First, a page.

WASHINGTON, D.C. — U.S. nuclear plants will be allowed to keep workers on longer shifts to deal with staffing problems in the coronavirus pandemic, raising worries among watchdogs and some families living near reactors that employee exhaustion will increase the risks of accidents.
The Nuclear Regulatory Commission’s decision to temporarily allow longer worker shifts is one way the industry is scrambling to keep up mandatory staffing levels through what will be weeks or months more of the outbreak.
The shift extensions would allow workers to be on the job for up to 86 hours a week. Currently, they’re generally allowed to work up to 72 hours in a seven-day period. As part of the waiver, workers could be assigned to 12-hour shifts for as many as 14 days in a row.
Nuclear plant workers already are having their temperatures checked on arrival for each shift, and employers are studying options including having workers temporarily live at plants full-time.
Ho Nieh, the NRC’s director of reactor regulation, discussed the provision for longer work hours with utility industry executives and others on Thursday. Nieh said federal inspectors on and off site would monitor so that no plant works its employees to the point of bleariness. Regulators would approve, and if needed revoke, expanded shifts on a plant-by-plant basis, Nieh said.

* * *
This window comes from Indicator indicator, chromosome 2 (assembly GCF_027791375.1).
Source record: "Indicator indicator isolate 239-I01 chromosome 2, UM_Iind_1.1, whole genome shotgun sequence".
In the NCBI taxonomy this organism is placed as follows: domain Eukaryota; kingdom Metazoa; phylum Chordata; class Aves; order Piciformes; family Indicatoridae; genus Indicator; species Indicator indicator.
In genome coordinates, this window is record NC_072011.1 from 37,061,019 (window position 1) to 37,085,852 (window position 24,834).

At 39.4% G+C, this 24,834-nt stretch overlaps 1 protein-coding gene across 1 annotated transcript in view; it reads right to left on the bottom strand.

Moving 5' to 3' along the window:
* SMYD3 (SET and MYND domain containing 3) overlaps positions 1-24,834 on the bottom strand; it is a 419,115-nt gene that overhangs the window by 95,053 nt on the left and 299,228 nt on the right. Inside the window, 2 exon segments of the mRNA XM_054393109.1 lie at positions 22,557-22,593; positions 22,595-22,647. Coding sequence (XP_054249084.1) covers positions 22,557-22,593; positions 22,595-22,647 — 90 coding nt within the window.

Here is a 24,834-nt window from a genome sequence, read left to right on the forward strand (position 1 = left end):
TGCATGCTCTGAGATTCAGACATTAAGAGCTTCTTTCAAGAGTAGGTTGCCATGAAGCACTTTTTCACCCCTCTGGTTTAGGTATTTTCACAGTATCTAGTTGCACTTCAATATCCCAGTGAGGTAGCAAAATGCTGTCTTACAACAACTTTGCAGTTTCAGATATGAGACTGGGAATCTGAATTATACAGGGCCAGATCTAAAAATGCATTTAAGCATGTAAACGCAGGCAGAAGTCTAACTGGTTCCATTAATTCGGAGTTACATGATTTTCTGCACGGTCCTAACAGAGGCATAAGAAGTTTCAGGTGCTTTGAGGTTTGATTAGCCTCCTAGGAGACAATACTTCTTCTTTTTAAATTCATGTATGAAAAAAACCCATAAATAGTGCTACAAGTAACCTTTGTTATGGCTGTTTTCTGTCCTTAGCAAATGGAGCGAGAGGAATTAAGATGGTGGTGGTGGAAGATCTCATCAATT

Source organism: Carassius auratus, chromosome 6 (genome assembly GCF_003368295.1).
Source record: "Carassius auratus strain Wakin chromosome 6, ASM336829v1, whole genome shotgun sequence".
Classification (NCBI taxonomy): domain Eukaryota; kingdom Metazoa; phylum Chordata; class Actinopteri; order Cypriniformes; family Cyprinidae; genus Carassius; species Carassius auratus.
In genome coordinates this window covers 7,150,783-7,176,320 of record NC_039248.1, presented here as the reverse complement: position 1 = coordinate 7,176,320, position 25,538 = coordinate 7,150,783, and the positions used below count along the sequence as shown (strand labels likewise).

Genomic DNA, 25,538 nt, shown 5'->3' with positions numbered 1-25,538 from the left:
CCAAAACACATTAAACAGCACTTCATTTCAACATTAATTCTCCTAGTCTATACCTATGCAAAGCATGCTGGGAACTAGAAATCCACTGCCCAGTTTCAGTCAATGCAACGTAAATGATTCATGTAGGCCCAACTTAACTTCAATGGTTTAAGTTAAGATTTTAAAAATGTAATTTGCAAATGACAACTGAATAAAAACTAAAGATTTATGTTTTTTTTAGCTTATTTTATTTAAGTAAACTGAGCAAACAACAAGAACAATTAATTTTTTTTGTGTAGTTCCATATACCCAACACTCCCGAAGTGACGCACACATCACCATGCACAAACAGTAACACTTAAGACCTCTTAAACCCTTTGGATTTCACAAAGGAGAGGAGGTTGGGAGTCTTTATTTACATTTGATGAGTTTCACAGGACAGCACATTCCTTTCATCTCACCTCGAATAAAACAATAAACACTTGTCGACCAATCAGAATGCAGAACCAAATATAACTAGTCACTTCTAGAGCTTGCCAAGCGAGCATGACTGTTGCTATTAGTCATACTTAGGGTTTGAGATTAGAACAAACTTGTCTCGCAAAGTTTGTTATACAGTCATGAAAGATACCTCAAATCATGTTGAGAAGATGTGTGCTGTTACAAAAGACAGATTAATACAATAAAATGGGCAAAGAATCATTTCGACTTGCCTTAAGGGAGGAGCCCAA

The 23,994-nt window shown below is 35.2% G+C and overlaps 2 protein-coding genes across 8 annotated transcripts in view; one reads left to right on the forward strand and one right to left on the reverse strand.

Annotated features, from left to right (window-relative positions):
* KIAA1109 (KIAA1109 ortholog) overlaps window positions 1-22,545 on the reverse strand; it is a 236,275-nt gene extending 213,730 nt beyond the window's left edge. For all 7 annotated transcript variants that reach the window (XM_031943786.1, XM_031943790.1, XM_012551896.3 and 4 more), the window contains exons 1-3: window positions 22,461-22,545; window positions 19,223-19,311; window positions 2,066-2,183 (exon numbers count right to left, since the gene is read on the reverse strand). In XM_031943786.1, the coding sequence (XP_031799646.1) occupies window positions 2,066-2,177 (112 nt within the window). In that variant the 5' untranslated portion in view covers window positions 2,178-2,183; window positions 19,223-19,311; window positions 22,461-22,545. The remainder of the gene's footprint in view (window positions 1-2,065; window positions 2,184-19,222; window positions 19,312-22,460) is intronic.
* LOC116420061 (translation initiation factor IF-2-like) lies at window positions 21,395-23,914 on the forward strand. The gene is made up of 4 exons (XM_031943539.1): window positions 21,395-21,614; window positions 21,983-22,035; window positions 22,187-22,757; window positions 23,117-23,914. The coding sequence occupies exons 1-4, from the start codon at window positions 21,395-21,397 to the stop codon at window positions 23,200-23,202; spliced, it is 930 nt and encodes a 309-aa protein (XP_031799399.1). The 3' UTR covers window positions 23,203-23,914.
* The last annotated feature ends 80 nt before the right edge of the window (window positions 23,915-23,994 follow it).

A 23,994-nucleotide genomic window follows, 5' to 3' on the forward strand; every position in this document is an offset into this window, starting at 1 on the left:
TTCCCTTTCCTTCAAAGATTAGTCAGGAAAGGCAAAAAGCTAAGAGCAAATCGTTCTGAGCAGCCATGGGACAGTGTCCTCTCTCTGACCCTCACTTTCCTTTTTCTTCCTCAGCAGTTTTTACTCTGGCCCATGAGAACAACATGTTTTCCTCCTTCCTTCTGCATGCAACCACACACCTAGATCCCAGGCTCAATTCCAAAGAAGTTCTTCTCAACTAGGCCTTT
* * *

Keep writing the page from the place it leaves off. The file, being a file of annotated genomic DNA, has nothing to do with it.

But for Natalie Hildt Treat, a resident of Salisbury, Massaschusetts who is staying at home during the outbreak with her 5-year-old child and husband, the thought that workers at plants such as Seabrook Station, 6 miles away, could soon be grinding through repeated long shifts only added to her concerns.
“This is highly specialized work that needs a lot of attention and focus,” Treat, a nuclear safety activist, said by telephone. It’s a problem, she said, “if people are fatigued or sick.”